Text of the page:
const [sallyInfo,] = dogs;const { children: { blueName } } = sallyInfo;console.log(blueName)       // 'Blue'

I hope you enjoyed this lesson. Thanks for reading! Comment any questions.

Flutter Error: The argument type ‘String’ can’t be assigned to the parameter type ‘Uri’

The Error

If you are using a string URI when dealing with the http package in Flutter, you may be seeing this error:

The Error
The argument type 'String' can't be assigned to the parameter type 'Uri' at .... (argument_type_not_assignable)

This error is due to an update in the package.

The Solution

Parse the String to be an explicit URI by using the Uri.parse() method:

http.get(yourString) becomes http.get(Uri.parse(yourString)) becomes

Here is it in an example:

String dataURL = "";
http.Response response = await http.get(Uri.parse(dataURL));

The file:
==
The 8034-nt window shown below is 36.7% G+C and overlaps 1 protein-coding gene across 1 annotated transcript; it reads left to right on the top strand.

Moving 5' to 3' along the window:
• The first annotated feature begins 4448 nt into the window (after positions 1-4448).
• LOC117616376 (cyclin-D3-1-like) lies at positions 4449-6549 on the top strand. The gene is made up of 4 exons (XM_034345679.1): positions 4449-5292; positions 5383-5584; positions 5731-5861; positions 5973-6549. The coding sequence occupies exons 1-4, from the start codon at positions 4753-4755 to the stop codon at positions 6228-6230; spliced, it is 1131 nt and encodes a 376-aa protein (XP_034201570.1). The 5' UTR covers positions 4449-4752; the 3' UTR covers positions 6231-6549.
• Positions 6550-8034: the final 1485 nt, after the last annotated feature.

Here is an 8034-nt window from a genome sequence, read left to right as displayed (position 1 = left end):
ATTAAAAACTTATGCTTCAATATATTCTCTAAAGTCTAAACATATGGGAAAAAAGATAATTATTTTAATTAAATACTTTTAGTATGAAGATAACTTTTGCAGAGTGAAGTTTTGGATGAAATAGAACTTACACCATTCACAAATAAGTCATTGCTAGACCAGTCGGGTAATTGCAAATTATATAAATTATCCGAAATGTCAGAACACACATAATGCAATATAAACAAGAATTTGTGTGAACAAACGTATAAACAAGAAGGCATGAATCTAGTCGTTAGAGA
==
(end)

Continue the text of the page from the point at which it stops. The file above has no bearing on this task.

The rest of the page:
To improve compile-time type safety, the http package (version 0.13.0) introduced changes that made all functions that previously accepted Uris or Strings now accept only Uris instead.

You will need to explicitly use Uri.parse to convert Strings to Uris. In the previous version, the http packaged called that for you behind the scenes.

How to Use MediaStreams in React

Do you need to access the user’s webcam for video chat or the user’s microphone for a recording? In this simple tutorial, I’ll show you how to access and use the computer’s media inputs with React.

The MediaDevices interface provides access to connected media input devices like cameras and microphones.

Get access to user’s media input

After getting the user’s permission, the MediaDevices.getUserMedia() method produces a MediaStream. This stream can have multiple tracks containing the requested types of media. Examples of tracks include video and audio tracks.

The getUserMedia() method takes in a constraints parameter with two members: video and audio, describing any configuration settings for the tracks. It returns a Promise that resolves to a MediaStream object. You can set your video element’s src to the stream.